Skip to main content
  • Research article
  • Open access
  • Published:

No association between the progesterone receptor gene polymorphism (+331G/a) and the risk of breast cancer: an updated meta-analysis



Many published studies have estimated the association between the +331G/A (rs10895068) polymorphism in the progesterone receptor (PgR) gene and breast cancer risk. However, the results remain inconsistent and controversial. To address this inconsistency, we systematically interrogated the aforementioned association via a meta-analysis.


Through a literature search, we identified 13 case-control studies, including 12,453 cases and 14,056 case-free controls. The strengths of reported associations were evaluated using odds ratios (ORs) with 95% confidence intervals (95%CIs).


An association was found between +331G/A polymorphism and +331G/A risk in the dominant model (p = 0.027). Via subgroup analysis, we found no association between +331G/A and breast cancer risk in Caucasians, Asians or mixed racial groups.


Through meta-analysis, we were able to gain insight into previously reported associations between +331G/A polymorphism and breast cancer risk. However, further studies are still needed to provide more evidence.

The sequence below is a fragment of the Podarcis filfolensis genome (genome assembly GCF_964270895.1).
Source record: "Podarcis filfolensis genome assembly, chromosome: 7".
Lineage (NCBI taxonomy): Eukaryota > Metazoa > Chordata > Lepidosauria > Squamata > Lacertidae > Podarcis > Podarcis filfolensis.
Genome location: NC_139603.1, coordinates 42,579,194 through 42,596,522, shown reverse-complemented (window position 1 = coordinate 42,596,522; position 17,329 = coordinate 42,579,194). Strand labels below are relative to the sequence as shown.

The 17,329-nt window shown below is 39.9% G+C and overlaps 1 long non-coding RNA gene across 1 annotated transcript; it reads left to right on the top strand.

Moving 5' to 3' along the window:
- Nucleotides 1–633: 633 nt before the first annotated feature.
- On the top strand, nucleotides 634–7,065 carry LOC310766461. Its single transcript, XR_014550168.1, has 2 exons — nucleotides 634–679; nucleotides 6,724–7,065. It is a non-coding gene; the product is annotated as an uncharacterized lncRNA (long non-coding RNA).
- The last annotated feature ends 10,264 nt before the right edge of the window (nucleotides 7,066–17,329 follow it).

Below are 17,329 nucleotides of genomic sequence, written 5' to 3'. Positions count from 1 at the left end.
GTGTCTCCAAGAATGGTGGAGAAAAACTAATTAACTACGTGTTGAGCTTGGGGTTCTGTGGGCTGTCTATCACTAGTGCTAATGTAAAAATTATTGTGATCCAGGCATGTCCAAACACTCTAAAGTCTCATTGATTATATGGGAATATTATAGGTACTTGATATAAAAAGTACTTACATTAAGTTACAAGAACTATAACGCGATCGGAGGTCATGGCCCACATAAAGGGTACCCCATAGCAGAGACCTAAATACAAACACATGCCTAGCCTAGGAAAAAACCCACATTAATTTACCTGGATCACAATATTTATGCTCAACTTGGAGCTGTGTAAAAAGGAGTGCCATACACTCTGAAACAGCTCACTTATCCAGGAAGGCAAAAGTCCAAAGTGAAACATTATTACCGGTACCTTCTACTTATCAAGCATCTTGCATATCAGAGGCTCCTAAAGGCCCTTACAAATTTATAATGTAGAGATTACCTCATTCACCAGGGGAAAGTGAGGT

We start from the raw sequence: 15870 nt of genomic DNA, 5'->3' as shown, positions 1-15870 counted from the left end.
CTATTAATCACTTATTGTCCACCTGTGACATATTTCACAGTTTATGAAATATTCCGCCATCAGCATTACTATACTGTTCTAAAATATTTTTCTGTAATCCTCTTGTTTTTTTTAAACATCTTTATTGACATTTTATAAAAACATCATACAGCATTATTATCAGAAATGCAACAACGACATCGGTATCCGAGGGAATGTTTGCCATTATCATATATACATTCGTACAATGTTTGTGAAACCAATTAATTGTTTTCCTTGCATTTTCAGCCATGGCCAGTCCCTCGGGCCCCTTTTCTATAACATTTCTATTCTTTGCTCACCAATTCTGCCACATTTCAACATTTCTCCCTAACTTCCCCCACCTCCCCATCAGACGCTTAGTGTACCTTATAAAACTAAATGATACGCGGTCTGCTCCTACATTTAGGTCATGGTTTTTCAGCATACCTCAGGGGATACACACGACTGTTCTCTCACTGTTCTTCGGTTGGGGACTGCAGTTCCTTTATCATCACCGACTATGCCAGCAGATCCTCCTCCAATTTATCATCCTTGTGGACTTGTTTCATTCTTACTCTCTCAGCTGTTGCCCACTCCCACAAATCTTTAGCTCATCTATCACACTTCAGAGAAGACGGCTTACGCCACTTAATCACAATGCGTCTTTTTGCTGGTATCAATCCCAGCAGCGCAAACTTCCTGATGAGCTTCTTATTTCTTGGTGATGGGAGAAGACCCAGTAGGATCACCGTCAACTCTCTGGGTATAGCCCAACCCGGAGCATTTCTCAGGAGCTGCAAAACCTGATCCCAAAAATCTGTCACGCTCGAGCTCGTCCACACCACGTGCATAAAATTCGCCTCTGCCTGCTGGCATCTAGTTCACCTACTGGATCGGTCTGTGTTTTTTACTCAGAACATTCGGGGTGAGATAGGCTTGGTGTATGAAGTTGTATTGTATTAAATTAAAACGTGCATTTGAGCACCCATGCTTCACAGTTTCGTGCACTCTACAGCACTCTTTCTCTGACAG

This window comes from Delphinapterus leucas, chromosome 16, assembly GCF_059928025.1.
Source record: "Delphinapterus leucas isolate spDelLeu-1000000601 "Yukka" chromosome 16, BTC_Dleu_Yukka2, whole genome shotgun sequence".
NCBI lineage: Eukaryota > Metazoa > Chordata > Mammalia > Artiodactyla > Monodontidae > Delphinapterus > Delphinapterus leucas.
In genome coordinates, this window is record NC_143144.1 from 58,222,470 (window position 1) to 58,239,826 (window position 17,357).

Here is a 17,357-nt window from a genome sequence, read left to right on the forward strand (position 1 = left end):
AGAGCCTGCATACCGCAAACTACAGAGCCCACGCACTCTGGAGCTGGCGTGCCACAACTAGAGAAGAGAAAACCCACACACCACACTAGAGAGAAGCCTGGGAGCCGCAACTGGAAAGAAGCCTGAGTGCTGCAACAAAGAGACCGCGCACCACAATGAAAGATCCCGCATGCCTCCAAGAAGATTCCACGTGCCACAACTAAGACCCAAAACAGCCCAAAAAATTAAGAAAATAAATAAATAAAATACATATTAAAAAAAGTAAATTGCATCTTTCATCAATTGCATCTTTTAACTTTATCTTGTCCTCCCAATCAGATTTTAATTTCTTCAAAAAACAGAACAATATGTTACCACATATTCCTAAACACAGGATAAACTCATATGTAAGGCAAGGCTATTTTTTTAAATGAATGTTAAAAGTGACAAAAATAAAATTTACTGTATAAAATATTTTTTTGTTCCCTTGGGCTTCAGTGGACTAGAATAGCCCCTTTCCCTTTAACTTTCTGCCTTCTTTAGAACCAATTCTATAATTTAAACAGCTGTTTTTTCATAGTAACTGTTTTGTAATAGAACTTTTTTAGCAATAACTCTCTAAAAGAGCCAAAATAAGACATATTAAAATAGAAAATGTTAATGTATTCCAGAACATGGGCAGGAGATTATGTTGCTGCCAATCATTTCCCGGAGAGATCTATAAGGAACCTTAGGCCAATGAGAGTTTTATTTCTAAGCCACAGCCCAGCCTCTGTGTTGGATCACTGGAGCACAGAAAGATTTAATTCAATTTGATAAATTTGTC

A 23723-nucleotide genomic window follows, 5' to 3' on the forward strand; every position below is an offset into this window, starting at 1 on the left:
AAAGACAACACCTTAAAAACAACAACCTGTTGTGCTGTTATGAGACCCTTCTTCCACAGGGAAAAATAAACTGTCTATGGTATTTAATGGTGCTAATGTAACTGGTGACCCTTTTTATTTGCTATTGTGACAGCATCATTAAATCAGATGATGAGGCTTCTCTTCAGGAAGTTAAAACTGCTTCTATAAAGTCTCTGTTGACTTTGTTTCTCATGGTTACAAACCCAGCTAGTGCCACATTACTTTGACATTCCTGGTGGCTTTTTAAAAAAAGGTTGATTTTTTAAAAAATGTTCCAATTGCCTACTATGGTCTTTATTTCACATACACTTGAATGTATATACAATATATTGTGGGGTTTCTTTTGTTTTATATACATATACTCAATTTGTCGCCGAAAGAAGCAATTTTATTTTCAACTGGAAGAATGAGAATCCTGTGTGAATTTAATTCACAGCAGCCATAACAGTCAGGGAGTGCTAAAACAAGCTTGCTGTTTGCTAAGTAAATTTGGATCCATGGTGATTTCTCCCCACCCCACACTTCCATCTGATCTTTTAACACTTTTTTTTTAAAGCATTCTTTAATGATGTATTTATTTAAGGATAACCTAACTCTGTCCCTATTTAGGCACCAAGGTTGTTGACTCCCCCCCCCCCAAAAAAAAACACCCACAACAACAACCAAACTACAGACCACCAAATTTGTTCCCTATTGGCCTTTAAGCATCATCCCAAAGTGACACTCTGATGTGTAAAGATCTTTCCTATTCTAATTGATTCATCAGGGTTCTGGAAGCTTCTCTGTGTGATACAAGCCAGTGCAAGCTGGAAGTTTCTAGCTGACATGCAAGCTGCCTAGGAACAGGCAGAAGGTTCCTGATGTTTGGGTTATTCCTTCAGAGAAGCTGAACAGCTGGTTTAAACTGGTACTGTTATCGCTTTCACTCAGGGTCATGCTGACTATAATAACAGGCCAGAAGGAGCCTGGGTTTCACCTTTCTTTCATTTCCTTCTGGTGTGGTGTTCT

Peer Review reports


The most common malignant neoplasm in women, breast cancer has a higher developed versus developing countries. It is a complex and multi-factorial disease caused by a combination of genetic and environmental factors. Although the exact mechanism of breast cancer carcinogenesis is still not completely elucidated, many factors are known to influence its development including age, nulliparity, early menarche, late menopause, and family history [1]. In addition, inherited susceptibility accounts for approximately 27% of breast cancer risk, demonstrating that genetic factors contribute to risk of developing breast cancer [2].

Progesterone (PR) is known to regulate cell proliferation and differentiation in the female reproduction system [3]. Dysregulated oestrogen and progesterone signaling results in disorders such as breast cancer, subfertility, endometriosis, and endometrial cancer that depend on steroid hormones [4]. Negative associations between PR protein levels and pathological grade, tumor size, and axillary lymph node involvement are frequently reported [5,6,7,8]. Additionally, PR positive tumors are believed to confer a more favorable prognosis. Moreover, primary breast tumors which lack PR are more prone to develop secondary sites than tumors which express PR in those postmenopausal patients [9]. This suggests that PR may also limit breast cancer progression.

The progesterone receptor (PgR) is essential for mediating the effects of progesterone, which is necessary to establish and maintain pregnancy. The PgR gene encodes two iso-forms, PR-A and PR-B. Breast cancers commonly express a predominance of one PR isoform, and the loss of coordinated expression in the ratio between PR-A/PR-B proteins within a cell is likely to result in an aberrant hormonal response [10]. The PgR gene contains eight exons and seven introns (A-G), and is located on chromosome 11q22–23 [11]. While associations between PgR gene polymorphisms and breast cancer have been well-studied, results remain inconsistent [12,13,14,15].